Location of Excelsior within Hennepin County and the state of Minnesota
|• Mayor||Mark Gaylord|
|• Total||0.69 sq mi (1.79 km2)|
|• Land||0.63 sq mi (1.63 km2)|
|• Water||0.06 sq mi (0.16 km2)|
|Elevation||950 ft (290 m)|
|• Estimate (2016)||2,316|
|• Density||3,695/sq mi (1,426.8/km2)|
|Time zone||Central (CST) (UTC-6)|
|• Summer (DST)||CDT (UTC-5)|
|GNIS feature ID||643477|
Excelsior is a city on Lake Minnetonka in Hennepin County, Minnesota, United States. As of the 2010 census the population was 2,188, and in 2016 the estimated population was 2,316. The suburb is located 18 miles (29 km) west of downtown Minneapolis.
Excelsior is in southwestern Hennepin County on the south shore of Lake Minnetonka. It is nearly surrounded by the city of Shorewood, and a small portion of the northeast border is shared with the city of Greenwood. According to the United States Census Bureau, Excelsior has a total area of 0.69 square miles (1.79 km2), of which 0.63 square miles (1.63 km2) is land and 0.06 square miles (0.16 km2) is water. Minnesota State Highway 7 serves as a main route through the city, leading east-northeast 11 miles (18 km) to Highway 100 in St. Louis Park and west 41 miles (66 km) to Hutchinson.
Excelsior was founded in 1853 by George Bertram and the Excelsior Pioneer Association. It was the first community established on Lake Minnetonka. Many of the original settlers in Excelsior came from the New England area, particularly upstate New York and Massachusetts. Some eastern-like features can be found in the layout of the town, which is organized as a grid with a public common along the lake shore.
Throughout the years, Excelsior's Water Street has been the home to many businesses including hotels, restaurants, and merchants. Excelsior works hard to maintain its historical identity while renewing various elements of the downtown area; the community is known for its abundance of Victorian housing stock and masonry-clad commercial district.
Excelsior was home to the Excelsior Amusement Park, which operated from 1925 to 1973. Today the site is occupied by a condominium complex and two restaurants.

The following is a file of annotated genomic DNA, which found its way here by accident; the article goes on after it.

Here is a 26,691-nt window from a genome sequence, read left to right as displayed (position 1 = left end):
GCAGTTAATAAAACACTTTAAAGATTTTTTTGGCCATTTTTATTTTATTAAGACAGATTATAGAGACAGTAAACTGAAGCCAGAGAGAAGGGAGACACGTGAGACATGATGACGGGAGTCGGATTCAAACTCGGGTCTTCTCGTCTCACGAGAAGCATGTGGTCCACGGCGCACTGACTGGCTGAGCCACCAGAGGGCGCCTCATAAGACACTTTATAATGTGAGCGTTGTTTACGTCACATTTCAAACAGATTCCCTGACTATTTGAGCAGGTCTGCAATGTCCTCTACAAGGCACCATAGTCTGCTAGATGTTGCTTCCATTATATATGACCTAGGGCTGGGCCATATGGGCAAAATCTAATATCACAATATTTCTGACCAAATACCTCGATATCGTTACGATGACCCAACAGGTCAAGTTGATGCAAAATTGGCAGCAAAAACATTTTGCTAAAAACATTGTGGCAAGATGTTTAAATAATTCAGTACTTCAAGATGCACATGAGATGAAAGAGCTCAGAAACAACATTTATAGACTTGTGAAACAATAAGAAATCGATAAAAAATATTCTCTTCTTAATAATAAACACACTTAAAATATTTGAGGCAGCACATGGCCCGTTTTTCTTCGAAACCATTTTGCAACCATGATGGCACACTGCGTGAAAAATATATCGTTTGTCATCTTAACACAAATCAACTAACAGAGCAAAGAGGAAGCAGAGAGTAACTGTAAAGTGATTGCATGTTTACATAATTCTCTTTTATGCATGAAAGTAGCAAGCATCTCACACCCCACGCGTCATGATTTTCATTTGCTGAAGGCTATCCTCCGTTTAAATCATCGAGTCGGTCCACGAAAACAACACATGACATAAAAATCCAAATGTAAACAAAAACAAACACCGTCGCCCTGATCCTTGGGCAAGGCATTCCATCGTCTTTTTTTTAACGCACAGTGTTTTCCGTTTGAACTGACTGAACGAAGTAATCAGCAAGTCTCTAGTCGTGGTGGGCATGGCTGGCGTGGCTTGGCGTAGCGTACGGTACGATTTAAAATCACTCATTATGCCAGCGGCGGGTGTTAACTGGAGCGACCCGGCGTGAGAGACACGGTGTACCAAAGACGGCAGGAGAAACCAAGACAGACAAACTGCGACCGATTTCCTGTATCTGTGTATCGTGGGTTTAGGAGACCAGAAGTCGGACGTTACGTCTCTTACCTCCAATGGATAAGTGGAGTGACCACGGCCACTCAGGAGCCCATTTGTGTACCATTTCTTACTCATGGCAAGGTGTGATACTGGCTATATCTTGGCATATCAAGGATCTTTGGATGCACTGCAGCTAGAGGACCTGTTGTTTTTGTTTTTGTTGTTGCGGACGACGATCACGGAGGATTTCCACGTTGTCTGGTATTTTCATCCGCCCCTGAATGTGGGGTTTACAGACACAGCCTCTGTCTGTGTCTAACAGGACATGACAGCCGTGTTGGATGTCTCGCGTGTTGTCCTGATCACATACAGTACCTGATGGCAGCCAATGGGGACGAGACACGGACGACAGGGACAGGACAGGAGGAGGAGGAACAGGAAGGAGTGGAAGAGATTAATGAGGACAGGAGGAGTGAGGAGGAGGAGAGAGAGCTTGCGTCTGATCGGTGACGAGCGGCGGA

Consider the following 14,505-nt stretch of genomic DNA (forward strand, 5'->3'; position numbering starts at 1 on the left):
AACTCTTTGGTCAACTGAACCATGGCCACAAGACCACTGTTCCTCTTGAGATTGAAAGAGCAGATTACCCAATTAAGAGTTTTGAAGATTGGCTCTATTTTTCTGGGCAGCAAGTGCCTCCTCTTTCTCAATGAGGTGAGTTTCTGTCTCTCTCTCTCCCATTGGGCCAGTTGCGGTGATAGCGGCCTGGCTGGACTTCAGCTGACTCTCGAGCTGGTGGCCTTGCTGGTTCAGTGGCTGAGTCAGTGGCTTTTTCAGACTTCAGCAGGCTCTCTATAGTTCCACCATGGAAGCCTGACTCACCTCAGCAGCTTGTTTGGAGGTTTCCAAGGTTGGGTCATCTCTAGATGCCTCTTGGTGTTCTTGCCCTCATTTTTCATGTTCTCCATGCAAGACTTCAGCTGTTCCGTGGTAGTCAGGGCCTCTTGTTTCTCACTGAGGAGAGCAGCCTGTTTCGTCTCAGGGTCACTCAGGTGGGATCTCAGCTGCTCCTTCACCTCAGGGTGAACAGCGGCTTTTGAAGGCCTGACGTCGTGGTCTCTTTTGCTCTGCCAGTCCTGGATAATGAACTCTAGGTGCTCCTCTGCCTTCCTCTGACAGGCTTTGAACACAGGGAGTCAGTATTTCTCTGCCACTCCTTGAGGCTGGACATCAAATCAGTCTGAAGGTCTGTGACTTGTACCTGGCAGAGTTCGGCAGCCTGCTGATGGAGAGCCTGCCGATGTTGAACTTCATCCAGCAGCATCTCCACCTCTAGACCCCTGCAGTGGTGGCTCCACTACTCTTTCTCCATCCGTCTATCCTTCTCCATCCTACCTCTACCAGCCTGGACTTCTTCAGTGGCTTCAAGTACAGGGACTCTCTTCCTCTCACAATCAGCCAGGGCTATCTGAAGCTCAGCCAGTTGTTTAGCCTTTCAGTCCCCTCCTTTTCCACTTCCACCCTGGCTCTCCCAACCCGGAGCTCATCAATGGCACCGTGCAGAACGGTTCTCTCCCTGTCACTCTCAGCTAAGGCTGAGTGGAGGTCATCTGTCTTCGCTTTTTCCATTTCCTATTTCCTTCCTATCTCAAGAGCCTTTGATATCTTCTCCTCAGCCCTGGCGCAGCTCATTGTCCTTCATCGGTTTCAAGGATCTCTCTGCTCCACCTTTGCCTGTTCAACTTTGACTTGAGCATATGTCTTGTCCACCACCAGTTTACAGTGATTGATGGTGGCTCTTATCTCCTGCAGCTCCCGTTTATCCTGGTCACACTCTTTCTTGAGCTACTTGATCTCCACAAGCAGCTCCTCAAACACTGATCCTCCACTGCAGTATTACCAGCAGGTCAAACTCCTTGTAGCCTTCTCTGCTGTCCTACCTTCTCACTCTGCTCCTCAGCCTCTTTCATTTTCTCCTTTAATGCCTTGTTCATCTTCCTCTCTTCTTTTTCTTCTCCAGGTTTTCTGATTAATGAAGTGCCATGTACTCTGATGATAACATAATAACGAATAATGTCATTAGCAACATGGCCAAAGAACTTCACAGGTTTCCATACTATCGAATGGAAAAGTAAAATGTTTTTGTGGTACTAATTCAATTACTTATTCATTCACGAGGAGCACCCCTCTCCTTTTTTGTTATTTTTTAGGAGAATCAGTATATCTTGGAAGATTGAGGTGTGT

Ray Colihan owned a ballroom called "Big Reggie's Danceland" in Excelsior during the 1950s and 1960s. Colihan is speculated as the only man to lose money on both The Beatles, who he booked at Met Stadium in 1965, and The Rolling Stones, who played Danceland in 1964 for an audience of approximately 300. Legend has it, since debunked online, that an Excelsior resident named Jimmy Hutmaker was the inspiration behind the Rolling Stones song You Can't Always Get What You Want after an encounter with singer Mick Jagger at the local drug store prior to the 1964 concert. "Mr. Jimmy", as he was known, died on October 3, 2007.
The streetcar boat Minnehaha, a steamboat used for passenger travel on Lake Minnetonka during the turn of the twentieth century, was raised from the bottom of Lake Minnetonka in 1980, restored, and put back into passenger service in 1996. Now operated by the Museum of Lake Minnetonka, it again carries passengers between the communities of Excelsior and Wayzata as it did over a century ago.
The Minnesota Streetcar Museum, a local transportation museum, operates two heritage streetcar lines in Minneapolis and Excelsior. Two streetcars are currently operated on the Excelsior line: Twin City Lines No. 1239 and Duluth Street Railway No. 78.
As of the census of 2010, there were 2,188 people, 1,115 households, and 494 families residing in the city. The population density was 3,473.0 inhabitants per square mile (1,340.9/km2). There were 1,254 housing units at an average density of 1,990.5 per square mile (768.5/km2). The racial makeup of the city was 90.4% White, 2.7% African American, 0.6% Native American, 1.5% Asian, 0.1% Pacific Islander, 2.2% from other races, and 2.5% from two or more races. Hispanic or Latino of any race were 5.9% of the population.